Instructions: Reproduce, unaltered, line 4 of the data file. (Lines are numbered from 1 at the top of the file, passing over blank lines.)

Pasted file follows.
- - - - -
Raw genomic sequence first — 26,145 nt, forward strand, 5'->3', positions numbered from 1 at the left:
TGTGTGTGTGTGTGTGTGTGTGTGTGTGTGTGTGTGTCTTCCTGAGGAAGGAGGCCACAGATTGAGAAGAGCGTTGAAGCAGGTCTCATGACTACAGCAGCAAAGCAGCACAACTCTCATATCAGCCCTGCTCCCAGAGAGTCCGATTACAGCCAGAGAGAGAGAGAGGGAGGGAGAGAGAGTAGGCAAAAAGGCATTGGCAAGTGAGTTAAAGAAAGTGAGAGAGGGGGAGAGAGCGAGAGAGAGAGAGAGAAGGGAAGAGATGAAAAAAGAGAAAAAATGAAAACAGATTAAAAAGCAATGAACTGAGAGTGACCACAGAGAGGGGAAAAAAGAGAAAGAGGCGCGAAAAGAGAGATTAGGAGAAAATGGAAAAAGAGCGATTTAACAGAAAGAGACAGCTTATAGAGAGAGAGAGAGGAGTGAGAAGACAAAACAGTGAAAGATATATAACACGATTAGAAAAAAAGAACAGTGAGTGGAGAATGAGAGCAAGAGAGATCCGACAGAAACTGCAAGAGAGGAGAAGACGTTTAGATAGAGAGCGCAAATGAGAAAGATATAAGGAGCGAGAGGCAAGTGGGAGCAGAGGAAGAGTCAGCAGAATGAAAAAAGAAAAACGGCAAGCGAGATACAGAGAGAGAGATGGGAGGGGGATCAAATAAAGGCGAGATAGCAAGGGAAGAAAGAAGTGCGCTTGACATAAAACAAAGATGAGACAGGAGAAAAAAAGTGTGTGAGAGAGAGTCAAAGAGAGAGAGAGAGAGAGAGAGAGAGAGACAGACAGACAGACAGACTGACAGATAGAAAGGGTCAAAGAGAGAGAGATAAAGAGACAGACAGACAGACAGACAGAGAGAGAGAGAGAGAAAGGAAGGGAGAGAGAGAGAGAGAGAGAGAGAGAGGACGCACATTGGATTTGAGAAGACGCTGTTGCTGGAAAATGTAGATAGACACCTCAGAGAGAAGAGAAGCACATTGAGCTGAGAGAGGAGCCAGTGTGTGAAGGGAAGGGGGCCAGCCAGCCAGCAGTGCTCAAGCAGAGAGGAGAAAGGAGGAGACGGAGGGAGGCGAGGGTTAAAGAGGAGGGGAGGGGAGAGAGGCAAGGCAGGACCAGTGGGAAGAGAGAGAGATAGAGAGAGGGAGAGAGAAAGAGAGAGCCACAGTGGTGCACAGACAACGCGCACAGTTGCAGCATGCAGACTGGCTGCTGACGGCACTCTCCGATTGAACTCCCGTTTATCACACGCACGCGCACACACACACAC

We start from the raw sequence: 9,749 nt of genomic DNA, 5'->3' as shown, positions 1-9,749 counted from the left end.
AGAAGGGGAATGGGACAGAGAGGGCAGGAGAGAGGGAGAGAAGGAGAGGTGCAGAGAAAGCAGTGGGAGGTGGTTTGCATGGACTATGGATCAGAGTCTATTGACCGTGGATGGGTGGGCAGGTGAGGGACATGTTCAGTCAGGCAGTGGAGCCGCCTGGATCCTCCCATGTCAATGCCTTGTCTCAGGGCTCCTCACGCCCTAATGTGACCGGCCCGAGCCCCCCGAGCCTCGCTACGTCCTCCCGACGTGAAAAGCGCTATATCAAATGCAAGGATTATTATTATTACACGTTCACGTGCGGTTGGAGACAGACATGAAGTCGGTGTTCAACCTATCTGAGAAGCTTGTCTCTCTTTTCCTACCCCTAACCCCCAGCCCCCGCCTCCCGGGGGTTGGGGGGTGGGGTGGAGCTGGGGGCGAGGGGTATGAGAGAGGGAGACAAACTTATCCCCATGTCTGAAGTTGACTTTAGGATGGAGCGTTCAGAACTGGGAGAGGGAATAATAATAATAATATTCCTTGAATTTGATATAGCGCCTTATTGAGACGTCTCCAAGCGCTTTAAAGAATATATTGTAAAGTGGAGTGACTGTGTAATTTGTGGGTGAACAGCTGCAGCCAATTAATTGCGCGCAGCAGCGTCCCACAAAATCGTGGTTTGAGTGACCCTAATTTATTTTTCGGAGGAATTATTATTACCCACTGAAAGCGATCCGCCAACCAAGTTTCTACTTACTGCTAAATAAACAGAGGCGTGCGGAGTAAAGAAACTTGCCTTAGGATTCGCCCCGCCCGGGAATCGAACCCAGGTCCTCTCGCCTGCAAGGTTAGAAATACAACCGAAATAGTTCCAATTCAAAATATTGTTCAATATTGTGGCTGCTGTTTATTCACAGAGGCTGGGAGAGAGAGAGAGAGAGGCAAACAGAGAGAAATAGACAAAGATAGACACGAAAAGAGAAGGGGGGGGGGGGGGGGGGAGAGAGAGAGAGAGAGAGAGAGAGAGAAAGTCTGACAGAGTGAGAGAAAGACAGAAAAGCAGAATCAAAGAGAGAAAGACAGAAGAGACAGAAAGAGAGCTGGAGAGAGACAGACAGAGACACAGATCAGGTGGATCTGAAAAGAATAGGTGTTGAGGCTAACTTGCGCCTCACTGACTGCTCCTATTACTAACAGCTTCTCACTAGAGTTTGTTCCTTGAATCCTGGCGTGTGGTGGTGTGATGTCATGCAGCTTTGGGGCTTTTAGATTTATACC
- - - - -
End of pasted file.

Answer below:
AGAAGGGGAATGGGACAGAGAGGGCAGGAGAGAGGGAGAGAAGGAGAGGTGCAGAGAAAGCAGTGGGAGGTGGTTTGCATGGACTATGGATCAGAGTCTATTGACCGTGGATGGGTGGGCAGGTGAGGGACATGTTCAGTCAGGCAGTGGAGCCGCCTGGATCCTCCCATGTCAATGCCTTGTCTCAGGGCTCCTCACGCCCTAATGTGACCGGCCCGAGCCCCCCGAGCCTCGCTACGTCCTCCCGACGTGAAAAGCGCTATATCAAATGCAAGGATTATTATTATTACACGTTCACGTGCGGTTGGAGACAGACATGAAGTCGGTGTTCAACCTATCTGAGAAGCTTGTCTCTCTTTTCCTACCCCTAACCCCCAGCCCCCGCCTCCCGGGGGTTGGGGGGTGGGGTGGAGCTGGGGGCGAGGGGTATGAGAGAGGGAGACAAACTTATCCCCATGTCTGAAGTTGACTTTAGGATGGAGCGTTCAGAACTGGGAGAGGGAATAATAATAATAATATTCCTTGAATTTGATATAGCGCCTTATTGAGACGTCTCCAAGCGCTTTAAAGAATATATTGTAAAGTGGAGTGACTGTGTAATTTGTGGGTGAACAGCTGCAGCCAATTAATTGCGCGCAGCAGCGTCCCACAAAATCGTGGTTTGAGTGACCCTAATTTATTTTTCGGAGGAATTATTATTACCCACTGAAAGCGATCCGCCAACCAAGTTTCTACTTACTGCTAAATAAACAGAGGCGTGCGGAGTAAAGAAACTTGCCTTAGGATTCGCCCCGCCCGGGAATCGAACCCAGGTCCTCTCGCCTGCAAGGTTAGAAATACAACCGAAATAGTTCCAATTCAAAATATTGTTCAATATTGTGGCTGCTGTTTATTCACAGAGGCTGGGAGAGAGAGAGAGAGAGGCAAACAGAGAGAAATAGACAAAGATAGACACGAAAAGAGAAGGGGGGGGGGGGGGGGGGAGAGAGAGAGAGAGAGAGAGAGAGAGAAAGTCTGACAGAGTGAGAGAAAGACAGAAAAGCAGAATCAAAGAGAGAAAGACAGAAGAGACAGAAAGAGAGCTGGAGAGAGACAGACAGAGACACAGATCAGGTGGATCTGAAAAGAATAGGTGTTGAGGCTAACTTGCGCCTCACTGACTGCTCCTATTACTAACAGCTTCTCACTAGAGTTTGTTCCTTGAATCCTGGCGTGTGGTGGTGTGATGTCATGCAGCTTTGGGGCTTTTAGATTTATACC